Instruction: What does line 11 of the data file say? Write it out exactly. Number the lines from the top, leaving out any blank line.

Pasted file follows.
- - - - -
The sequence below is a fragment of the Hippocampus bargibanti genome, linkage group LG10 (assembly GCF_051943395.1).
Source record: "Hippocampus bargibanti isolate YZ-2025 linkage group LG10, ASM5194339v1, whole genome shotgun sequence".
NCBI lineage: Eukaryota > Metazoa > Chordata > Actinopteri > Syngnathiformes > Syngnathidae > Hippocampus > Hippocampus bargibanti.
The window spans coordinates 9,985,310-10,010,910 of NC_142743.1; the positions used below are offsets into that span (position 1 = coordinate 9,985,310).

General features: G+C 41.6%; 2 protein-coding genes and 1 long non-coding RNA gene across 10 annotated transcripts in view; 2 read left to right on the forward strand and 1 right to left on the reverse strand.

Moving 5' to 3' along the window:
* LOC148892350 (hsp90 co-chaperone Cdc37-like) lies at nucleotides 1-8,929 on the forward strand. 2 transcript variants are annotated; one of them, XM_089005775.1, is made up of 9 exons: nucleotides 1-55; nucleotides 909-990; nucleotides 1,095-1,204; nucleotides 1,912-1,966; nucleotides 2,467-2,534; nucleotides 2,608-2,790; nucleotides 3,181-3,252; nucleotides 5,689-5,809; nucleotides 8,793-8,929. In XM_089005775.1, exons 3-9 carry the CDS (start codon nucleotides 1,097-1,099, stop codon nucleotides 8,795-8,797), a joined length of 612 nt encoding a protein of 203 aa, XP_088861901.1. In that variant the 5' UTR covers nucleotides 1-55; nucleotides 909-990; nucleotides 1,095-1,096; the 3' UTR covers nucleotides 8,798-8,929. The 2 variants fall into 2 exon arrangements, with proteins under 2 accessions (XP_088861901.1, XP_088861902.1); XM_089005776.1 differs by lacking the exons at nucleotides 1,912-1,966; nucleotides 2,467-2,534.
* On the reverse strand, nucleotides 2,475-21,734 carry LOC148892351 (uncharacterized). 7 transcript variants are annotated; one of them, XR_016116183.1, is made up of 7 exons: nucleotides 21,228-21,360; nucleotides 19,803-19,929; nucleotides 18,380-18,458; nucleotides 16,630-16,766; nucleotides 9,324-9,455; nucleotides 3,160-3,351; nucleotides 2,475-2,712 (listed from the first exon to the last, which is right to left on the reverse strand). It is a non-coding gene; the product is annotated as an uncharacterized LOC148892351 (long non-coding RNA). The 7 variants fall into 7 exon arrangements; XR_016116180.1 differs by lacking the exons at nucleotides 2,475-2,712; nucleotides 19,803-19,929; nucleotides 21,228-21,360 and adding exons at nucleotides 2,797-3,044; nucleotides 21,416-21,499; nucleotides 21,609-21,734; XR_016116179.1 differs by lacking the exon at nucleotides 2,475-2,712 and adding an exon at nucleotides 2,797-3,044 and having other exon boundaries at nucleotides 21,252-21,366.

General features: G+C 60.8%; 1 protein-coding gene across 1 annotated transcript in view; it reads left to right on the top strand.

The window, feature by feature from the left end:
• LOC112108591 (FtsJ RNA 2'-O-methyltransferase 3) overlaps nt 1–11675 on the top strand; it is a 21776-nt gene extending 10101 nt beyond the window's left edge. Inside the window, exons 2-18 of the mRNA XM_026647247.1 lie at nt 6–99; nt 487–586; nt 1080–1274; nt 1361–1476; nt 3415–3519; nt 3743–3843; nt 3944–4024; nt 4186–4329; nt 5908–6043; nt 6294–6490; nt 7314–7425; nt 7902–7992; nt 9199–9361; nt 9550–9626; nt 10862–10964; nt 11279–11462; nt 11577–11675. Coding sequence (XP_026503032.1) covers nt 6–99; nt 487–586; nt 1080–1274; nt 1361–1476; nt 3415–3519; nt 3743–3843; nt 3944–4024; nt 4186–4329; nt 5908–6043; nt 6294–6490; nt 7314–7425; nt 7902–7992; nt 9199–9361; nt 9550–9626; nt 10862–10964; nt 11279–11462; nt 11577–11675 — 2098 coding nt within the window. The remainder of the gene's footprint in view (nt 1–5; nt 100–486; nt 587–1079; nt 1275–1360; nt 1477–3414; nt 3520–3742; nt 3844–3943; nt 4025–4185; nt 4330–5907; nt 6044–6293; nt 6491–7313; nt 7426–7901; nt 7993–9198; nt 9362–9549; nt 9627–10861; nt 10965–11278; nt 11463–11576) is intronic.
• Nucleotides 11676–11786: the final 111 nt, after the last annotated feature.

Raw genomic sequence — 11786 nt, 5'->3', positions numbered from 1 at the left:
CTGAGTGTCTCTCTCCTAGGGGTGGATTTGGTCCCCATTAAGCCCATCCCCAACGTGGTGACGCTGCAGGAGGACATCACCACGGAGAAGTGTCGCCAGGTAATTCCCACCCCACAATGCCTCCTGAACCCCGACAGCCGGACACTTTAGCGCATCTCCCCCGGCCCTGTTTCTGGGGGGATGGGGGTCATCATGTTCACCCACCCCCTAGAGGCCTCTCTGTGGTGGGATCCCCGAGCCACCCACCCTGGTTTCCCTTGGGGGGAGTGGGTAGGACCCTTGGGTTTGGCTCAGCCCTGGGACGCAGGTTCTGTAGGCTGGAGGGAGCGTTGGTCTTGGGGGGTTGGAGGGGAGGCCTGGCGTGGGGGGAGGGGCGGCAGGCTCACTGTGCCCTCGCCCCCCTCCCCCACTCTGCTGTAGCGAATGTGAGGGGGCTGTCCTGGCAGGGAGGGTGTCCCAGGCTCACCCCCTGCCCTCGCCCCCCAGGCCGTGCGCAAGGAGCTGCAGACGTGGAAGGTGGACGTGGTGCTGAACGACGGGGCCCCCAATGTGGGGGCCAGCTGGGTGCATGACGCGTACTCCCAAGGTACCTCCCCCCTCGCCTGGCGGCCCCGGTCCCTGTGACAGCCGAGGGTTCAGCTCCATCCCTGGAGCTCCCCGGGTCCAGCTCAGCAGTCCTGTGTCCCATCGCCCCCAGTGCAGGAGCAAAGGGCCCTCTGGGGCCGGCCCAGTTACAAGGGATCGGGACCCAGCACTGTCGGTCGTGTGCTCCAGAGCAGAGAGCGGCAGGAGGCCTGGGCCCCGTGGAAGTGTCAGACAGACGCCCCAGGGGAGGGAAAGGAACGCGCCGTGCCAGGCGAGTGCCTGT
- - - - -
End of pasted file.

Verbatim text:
• LOC112108591 (FtsJ RNA 2'-O-methyltransferase 3) overlaps nt 1–11675 on the top strand; it is a 21776-nt gene extending 10101 nt beyond the window's left edge. Inside the window, exons 2-18 of the mRNA XM_026647247.1 lie at nt 6–99; nt 487–586; nt 1080–1274; nt 1361–1476; nt 3415–3519; nt 3743–3843; nt 3944–4024; nt 4186–4329; nt 5908–6043; nt 6294–6490; nt 7314–7425; nt 7902–7992; nt 9199–9361; nt 9550–9626; nt 10862–10964; nt 11279–11462; nt 11577–11675. Coding sequence (XP_026503032.1) covers nt 6–99; nt 487–586; nt 1080–1274; nt 1361–1476; nt 3415–3519; nt 3743–3843; nt 3944–4024; nt 4186–4329; nt 5908–6043; nt 6294–6490; nt 7314–7425; nt 7902–7992; nt 9199–9361; nt 9550–9626; nt 10862–10964; nt 11279–11462; nt 11577–11675 — 2098 coding nt within the window. The remainder of the gene's footprint in view (nt 1–5; nt 100–486; nt 587–1079; nt 1275–1360; nt 1477–3414; nt 3520–3742; nt 3844–3943; nt 4025–4185; nt 4330–5907; nt 6044–6293; nt 6491–7313; nt 7426–7901; nt 7993–9198; nt 9362–9549; nt 9627–10861; nt 10965–11278; nt 11463–11576) is intronic.